BACKGROUND: The Perturbational Complexity Index (PCI) was recently introduced to assess the capacity of thalamocortical circuits to engage in complex patterns of causal interactions. While showing high ... [more ▼]

BACKGROUND: The Perturbational Complexity Index (PCI) was recently introduced to assess the capacity of thalamocortical circuits to engage in complex patterns of causal interactions. While showing high accuracy in detecting consciousness in brain-injured patients, PCI depends on elaborate experimental setups and offline processing, and has restricted applicability to other types of brain signals beyond transcranial magnetic stimulation and high-density EEG (TMS/hd-EEG) recordings. OBJECTIVE: We aim to address these limitations by introducing PCI(ST), a fast method for estimating perturbational complexity of any given brain response signal. METHODS: PCI(ST) is based on dimensionality reduction and state transitions (ST) quantification of evoked potentials. The index was validated on a large dataset of TMS/hd-EEG recordings obtained from 108 healthy subjects and 108 brain-injured patients, and tested on sparse intracranial recordings (SEEG) of 9 patients undergoing intracranial single-pulse electrical stimulation (SPES) during wakefulness and sleep. RESULTS: When calculated on TMS/hd-EEG potentials, PCI(ST) performed with the same accuracy as the original PCI, while improving on the previous method by being computed in less than a second and requiring a simpler set-up. In SPES/SEEG signals, the index was able to quantify a systematic reduction of intracranial complexity during sleep, confirming the occurrence of state-dependent changes in the effective connectivity of thalamocortical circuits, as originally assessed through TMS/hd-EEG. CONCLUSIONS: PCI(ST) represents a fundamental advancement towards the implementation of a reliable and fast clinical tool for the bedside assessment of consciousness as well as a general measure to explore the neuronal mechanisms of loss/recovery of brain complexity across scales and models. [less ▲]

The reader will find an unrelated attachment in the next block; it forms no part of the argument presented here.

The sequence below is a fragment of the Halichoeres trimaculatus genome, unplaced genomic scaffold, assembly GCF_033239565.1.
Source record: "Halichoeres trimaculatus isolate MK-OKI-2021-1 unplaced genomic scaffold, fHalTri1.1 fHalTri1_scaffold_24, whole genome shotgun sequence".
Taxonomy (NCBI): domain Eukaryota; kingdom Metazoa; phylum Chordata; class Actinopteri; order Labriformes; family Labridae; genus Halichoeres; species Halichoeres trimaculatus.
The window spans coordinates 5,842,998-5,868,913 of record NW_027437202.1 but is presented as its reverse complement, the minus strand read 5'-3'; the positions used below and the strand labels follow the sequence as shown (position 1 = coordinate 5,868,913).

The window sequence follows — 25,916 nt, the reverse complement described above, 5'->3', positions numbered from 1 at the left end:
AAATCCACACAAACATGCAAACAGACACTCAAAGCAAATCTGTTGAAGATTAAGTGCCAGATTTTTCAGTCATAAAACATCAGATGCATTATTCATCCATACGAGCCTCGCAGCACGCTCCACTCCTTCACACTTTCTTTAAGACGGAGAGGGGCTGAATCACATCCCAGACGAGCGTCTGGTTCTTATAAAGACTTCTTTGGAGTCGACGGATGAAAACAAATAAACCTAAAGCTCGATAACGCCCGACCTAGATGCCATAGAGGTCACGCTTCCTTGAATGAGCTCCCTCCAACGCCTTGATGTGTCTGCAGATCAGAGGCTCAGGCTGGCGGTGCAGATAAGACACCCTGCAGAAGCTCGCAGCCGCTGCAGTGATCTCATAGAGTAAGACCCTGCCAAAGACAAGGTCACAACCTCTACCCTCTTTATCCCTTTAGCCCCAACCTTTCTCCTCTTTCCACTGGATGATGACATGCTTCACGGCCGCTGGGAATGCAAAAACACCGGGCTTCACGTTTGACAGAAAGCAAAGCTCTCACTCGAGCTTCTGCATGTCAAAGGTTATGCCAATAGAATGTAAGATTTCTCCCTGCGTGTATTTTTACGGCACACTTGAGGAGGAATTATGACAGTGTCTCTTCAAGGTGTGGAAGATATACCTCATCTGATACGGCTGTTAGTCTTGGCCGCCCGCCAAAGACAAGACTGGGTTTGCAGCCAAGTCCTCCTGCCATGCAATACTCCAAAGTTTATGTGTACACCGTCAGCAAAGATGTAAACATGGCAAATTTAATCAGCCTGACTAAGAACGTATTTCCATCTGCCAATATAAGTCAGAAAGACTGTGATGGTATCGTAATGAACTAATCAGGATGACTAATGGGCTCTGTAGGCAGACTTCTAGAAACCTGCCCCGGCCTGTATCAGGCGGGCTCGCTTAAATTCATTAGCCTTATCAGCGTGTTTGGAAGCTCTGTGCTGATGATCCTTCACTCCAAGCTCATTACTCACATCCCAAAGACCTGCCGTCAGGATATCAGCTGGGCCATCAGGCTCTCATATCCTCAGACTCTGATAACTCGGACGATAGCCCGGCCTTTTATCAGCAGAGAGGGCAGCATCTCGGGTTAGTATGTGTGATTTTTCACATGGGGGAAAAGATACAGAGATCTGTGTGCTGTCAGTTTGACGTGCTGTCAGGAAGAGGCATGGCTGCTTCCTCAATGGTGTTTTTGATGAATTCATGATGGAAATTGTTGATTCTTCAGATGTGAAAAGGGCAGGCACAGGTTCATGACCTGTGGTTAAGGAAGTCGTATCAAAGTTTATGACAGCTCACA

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See detailEvaluation of the effect of TDCS on TMS-EEG responses in patients with disorders of consciousness
Mensen, Armand ULiege; BODART, Olivier ULiege; Thibaut, Aurore ULiege et al

in Frontiers in Neuroscience (2018, June 21)

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See detailPCI & Auditory ERPs for the diagnosis of disorders of consciousness: a EEG-based methods comparison study
Blandiaux, Séverine ULiege; Raimondo, Federico ULiege; Wolff, Audrey ULiege et al

Conference (2018, June 15)

INTRODUCTION Diagnosing the level of consciousness in patients suffering from severe brain lesions is still a major challenge. EEG-based systems can help discriminate conscious from unconscious patients ... [more ▼]